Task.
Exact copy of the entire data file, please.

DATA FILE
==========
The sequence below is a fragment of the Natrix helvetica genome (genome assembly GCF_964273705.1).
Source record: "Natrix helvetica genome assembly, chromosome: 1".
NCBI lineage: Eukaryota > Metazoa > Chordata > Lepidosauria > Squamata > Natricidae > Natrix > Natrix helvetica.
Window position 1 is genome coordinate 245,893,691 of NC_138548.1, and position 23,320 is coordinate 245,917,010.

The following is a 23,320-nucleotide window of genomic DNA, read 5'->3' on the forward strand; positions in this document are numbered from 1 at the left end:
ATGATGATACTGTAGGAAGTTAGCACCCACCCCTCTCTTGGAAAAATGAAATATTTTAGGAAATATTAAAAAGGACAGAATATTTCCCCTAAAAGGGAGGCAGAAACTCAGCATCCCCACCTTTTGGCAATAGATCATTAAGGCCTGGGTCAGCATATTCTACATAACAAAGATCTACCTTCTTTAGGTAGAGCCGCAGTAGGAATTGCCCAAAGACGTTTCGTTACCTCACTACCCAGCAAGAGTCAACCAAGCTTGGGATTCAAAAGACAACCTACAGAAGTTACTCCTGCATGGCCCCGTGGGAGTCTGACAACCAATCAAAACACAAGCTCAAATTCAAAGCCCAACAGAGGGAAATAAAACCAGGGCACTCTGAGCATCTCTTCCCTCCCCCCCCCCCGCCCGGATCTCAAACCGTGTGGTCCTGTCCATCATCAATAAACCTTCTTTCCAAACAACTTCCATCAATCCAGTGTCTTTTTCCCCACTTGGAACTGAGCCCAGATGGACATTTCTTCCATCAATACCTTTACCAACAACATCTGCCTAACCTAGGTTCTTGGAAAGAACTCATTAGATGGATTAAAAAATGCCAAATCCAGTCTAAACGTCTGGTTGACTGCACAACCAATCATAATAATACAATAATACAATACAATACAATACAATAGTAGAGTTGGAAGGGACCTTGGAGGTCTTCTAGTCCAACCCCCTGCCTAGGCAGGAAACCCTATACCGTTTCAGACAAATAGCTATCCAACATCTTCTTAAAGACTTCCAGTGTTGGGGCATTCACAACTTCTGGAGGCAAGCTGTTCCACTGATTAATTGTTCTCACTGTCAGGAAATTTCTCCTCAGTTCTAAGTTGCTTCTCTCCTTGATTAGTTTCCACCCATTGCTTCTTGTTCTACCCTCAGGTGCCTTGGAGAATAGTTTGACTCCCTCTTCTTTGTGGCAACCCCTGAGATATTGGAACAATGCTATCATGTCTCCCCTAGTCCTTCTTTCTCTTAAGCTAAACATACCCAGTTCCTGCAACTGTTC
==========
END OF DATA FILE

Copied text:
The sequence below is a fragment of the Natrix helvetica genome (genome assembly GCF_964273705.1).
Source record: "Natrix helvetica genome assembly, chromosome: 1".
NCBI lineage: Eukaryota > Metazoa > Chordata > Lepidosauria > Squamata > Natricidae > Natrix > Natrix helvetica.
Window position 1 is genome coordinate 245,893,691 of NC_138548.1, and position 23,320 is coordinate 245,917,010.

The following is a 23,320-nucleotide window of genomic DNA, read 5'->3' on the forward strand; positions in this document are numbered from 1 at the left end:
ATGATGATACTGTAGGAAGTTAGCACCCACCCCTCTCTTGGAAAAATGAAATATTTTAGGAAATATTAAAAAGGACAGAATATTTCCCCTAAAAGGGAGGCAGAAACTCAGCATCCCCACCTTTTGGCAATAGATCATTAAGGCCTGGGTCAGCATATTCTACATAACAAAGATCTACCTTCTTTAGGTAGAGCCGCAGTAGGAATTGCCCAAAGACGTTTCGTTACCTCACTACCCAGCAAGAGTCAACCAAGCTTGGGATTCAAAAGACAACCTACAGAAGTTACTCCTGCATGGCCCCGTGGGAGTCTGACAACCAATCAAAACACAAGCTCAAATTCAAAGCCCAACAGAGGGAAATAAAACCAGGGCACTCTGAGCATCTCTTCCCTCCCCCCCCCCCGCCCGGATCTCAAACCGTGTGGTCCTGTCCATCATCAATAAACCTTCTTTCCAAACAACTTCCATCAATCCAGTGTCTTTTTCCCCACTTGGAACTGAGCCCAGATGGACATTTCTTCCATCAATACCTTTACCAACAACATCTGCCTAACCTAGGTTCTTGGAAAGAACTCATTAGATGGATTAAAAAATGCCAAATCCAGTCTAAACGTCTGGTTGACTGCACAACCAATCATAATAATACAATAATACAATACAATACAATACAATAGTAGAGTTGGAAGGGACCTTGGAGGTCTTCTAGTCCAACCCCCTGCCTAGGCAGGAAACCCTATACCGTTTCAGACAAATAGCTATCCAACATCTTCTTAAAGACTTCCAGTGTTGGGGCATTCACAACTTCTGGAGGCAAGCTGTTCCACTGATTAATTGTTCTCACTGTCAGGAAATTTCTCCTCAGTTCTAAGTTGCTTCTCTCCTTGATTAGTTTCCACCCATTGCTTCTTGTTCTACCCTCAGGTGCCTTGGAGAATAGTTTGACTCCCTCTTCTTTGTGGCAACCCCTGAGATATTGGAACAATGCTATCATGTCTCCCCTAGTCCTTCTTTCTCTTAAGCTAAACATACCCAGTTCCTGCAACTGTTC